These distribution options require inventory visibility throughout the chain, a fundamental element for optimizing the different transportation schemes used in the network. In particular, last-mile delivery, which typically represents the most inefficient section of the supply chain, requires a design that takes into account aspects of service and product characteristics in order to achieve the highest level of integration and optimization across the entire network.

For example, if the variety of products offered is limited and sales volumes are also low, the company may achieve cost benefits if it outsources transportation logistics to a third party. On the other hand, for high volumes and great variety, an own logistics scheme is more suitable.

Additionally, a company with a promise of delivery to its customers in 2-4 hours must use a much more agile network design than in the case of deliveries with windows greater than 12 hours. In the first case, the design must include the possibility of having a larger number of Cedis or smaller warehouses with more limited ranges of influence, while, in the second, a network with large Cedis operating over large regions gives greater efficiency.

In practice, in the omnichannel world, we observe hybrid models with ad hoc network designs that use different configurations with high data analysis capacity to optimize the entire delivery process, depending on the different conditions that customers impose.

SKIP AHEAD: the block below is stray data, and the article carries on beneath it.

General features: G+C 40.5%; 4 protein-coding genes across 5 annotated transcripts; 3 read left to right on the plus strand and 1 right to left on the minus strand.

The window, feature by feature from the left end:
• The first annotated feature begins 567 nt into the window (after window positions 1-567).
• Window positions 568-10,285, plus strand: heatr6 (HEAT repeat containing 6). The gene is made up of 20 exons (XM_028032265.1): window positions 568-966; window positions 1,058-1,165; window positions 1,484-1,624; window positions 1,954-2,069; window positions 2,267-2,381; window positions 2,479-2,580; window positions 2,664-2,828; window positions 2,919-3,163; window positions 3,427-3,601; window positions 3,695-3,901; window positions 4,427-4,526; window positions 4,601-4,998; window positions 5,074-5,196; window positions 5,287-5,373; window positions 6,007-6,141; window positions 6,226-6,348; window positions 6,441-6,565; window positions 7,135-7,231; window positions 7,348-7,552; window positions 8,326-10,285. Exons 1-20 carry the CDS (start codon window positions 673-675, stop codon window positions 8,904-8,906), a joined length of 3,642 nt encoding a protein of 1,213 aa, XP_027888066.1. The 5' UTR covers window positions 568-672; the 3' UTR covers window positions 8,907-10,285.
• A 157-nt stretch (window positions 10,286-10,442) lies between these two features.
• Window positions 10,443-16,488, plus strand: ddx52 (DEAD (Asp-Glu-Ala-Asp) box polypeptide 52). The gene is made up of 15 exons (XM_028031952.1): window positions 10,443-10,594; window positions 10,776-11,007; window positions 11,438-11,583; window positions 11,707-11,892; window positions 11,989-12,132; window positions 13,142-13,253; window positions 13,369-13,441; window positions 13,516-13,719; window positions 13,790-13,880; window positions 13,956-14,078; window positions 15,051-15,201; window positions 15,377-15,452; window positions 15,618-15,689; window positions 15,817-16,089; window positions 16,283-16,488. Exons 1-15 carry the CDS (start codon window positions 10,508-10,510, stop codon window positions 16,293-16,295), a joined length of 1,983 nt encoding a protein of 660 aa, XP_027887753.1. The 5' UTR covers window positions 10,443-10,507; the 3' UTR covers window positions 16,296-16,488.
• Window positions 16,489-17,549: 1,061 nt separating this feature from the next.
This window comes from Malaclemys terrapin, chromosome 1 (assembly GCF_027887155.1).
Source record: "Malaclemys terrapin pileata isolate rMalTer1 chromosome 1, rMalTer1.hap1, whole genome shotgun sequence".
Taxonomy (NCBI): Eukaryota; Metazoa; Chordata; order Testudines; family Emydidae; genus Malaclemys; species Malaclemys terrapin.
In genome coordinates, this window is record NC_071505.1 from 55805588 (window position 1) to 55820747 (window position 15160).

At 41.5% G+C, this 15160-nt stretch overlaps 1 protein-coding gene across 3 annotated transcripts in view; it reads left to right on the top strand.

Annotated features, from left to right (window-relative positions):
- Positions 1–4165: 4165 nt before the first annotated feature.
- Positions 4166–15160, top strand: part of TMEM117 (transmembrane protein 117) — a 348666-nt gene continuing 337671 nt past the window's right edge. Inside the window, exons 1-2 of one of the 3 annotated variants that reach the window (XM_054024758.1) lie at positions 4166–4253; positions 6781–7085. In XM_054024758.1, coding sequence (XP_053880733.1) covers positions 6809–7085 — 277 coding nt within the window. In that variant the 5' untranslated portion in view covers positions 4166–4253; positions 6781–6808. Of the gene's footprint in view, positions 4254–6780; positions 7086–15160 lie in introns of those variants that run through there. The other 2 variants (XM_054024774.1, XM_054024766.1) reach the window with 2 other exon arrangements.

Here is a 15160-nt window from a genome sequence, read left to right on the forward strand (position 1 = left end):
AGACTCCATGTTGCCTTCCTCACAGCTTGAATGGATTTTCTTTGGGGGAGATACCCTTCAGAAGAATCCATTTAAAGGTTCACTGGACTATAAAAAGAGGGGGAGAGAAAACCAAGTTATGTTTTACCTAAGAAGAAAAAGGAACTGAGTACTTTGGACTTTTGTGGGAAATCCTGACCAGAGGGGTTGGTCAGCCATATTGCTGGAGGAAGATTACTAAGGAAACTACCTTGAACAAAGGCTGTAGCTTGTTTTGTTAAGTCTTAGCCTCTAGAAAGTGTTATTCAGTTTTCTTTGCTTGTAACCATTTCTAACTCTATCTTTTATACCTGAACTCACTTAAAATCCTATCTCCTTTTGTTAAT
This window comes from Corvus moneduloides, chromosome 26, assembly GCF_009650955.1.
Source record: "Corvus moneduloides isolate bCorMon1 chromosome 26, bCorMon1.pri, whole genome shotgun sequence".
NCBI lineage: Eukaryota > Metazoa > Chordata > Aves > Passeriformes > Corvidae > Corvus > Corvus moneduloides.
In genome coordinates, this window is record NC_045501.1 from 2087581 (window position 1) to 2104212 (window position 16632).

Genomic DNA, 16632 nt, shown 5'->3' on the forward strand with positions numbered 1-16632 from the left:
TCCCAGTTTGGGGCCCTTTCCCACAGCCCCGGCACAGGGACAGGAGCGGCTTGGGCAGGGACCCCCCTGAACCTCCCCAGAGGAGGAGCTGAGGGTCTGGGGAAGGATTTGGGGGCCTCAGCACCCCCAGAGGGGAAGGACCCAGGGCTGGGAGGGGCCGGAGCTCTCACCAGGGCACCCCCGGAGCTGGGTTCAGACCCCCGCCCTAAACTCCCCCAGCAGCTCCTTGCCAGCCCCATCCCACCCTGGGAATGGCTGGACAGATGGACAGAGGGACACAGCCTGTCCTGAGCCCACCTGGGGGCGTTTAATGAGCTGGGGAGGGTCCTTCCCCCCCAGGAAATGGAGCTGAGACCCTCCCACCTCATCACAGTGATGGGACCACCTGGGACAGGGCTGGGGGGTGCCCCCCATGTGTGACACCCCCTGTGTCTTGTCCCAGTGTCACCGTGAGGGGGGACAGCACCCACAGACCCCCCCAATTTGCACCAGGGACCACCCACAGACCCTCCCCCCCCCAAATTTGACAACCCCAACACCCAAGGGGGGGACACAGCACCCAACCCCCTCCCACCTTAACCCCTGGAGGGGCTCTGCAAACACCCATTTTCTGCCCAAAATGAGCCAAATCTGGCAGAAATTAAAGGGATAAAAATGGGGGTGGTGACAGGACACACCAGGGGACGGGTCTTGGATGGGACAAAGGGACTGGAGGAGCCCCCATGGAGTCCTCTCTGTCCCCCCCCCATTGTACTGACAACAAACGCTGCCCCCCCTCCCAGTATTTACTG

The future of distribution

The most advanced schemes can quickly visualize inventory availability across the network and make deliveries from warehouses or from a store, or even from a mobile warehouse such as a trailer with merchandise in transit. Some companies with advanced technology have even begun home delivery using robots or drones, as is the case of Amazon. Other delivery options use electric motor vehicles. Some companies may also have automated distribution centers to expedite the delivery process, with storage racks constantly relocated by robots according to demand conditions.

In the digital age, all possibilities are open, but vision and innovation are required to offer the market attractive and profitable options. Thus, we begin to see last mile distribution strategies anchored to the sharing economy. Transport companies with digital platforms have partnered with producers or logistics service companies to deliver to final customers. Such is the case of the recent Uber Freight alliance with SAP to offer a logistics support network to companies that seek to strengthen their omnichannel strategy. This type of service allows consumers to track orders and request a variety of delivery options.

The omnichannel model will probably evolve towards greater interaction with customers and alignment with their needs. Imagine a future (maybe not so distant) in which the Internet of things enables a system with sensors in our kitchen cupboard, which can detect when we need a gallon of milk or a can of coffee, send the order to the store automatically, deduct the payment from our bank account, receive an alert on our cell phone indicating the delivery time and receive the merchandise at the door of our house, of course, delivered by a friendly robot.